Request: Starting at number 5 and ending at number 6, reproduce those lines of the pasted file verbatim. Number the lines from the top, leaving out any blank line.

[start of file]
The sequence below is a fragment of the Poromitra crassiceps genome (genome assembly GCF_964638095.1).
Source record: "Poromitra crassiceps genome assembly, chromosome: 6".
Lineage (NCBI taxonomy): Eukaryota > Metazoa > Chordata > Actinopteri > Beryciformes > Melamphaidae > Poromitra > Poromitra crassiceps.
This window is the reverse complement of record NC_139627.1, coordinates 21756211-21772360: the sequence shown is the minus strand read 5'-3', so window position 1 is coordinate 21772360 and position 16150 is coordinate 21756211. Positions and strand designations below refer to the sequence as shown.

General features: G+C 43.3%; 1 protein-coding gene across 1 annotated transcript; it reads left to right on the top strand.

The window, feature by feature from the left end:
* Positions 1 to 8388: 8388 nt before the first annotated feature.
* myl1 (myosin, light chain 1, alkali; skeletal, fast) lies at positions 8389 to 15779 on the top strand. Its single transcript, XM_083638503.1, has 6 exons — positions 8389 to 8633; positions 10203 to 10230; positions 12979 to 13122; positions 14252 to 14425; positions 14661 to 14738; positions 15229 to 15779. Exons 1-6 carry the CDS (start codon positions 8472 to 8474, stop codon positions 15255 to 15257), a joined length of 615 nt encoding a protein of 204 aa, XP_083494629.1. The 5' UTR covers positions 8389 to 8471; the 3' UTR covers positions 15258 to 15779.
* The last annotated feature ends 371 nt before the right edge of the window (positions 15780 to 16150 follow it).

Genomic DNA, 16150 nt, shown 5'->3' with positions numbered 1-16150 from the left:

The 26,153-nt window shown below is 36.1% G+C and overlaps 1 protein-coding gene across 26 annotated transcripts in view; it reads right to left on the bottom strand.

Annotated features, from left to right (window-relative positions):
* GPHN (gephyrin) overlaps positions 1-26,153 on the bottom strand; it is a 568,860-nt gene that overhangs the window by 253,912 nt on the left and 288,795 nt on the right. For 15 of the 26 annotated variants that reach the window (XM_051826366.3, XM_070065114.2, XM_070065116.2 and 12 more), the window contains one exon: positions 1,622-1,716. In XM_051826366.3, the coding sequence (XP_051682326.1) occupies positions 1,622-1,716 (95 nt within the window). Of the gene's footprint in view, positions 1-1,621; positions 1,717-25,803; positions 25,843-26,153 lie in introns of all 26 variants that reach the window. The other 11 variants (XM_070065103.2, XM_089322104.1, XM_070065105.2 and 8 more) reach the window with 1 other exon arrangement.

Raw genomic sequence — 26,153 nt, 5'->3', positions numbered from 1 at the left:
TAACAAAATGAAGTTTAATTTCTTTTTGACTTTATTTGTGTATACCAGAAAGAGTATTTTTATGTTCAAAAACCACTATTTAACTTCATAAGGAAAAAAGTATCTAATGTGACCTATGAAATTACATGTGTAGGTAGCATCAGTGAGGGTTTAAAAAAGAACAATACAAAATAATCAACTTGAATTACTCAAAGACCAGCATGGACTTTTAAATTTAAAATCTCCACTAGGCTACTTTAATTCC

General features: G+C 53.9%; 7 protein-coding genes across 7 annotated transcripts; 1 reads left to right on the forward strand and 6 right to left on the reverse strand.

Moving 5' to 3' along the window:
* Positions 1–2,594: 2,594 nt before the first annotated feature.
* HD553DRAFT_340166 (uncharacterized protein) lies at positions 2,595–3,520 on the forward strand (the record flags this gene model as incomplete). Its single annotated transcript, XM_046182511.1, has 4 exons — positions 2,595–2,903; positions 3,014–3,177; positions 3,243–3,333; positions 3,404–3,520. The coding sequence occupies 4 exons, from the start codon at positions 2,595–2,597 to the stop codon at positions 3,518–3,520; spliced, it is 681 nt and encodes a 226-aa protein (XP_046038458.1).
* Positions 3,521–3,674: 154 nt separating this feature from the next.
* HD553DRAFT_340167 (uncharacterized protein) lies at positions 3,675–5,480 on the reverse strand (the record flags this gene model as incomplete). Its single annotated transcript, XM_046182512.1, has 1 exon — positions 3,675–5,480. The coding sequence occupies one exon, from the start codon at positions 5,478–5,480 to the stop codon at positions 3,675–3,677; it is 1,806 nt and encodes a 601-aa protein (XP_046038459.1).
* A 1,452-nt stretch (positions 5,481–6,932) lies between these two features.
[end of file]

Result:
General features: G+C 43.3%; 1 protein-coding gene across 1 annotated transcript; it reads left to right on the top strand.

The window, feature by feature from the left end: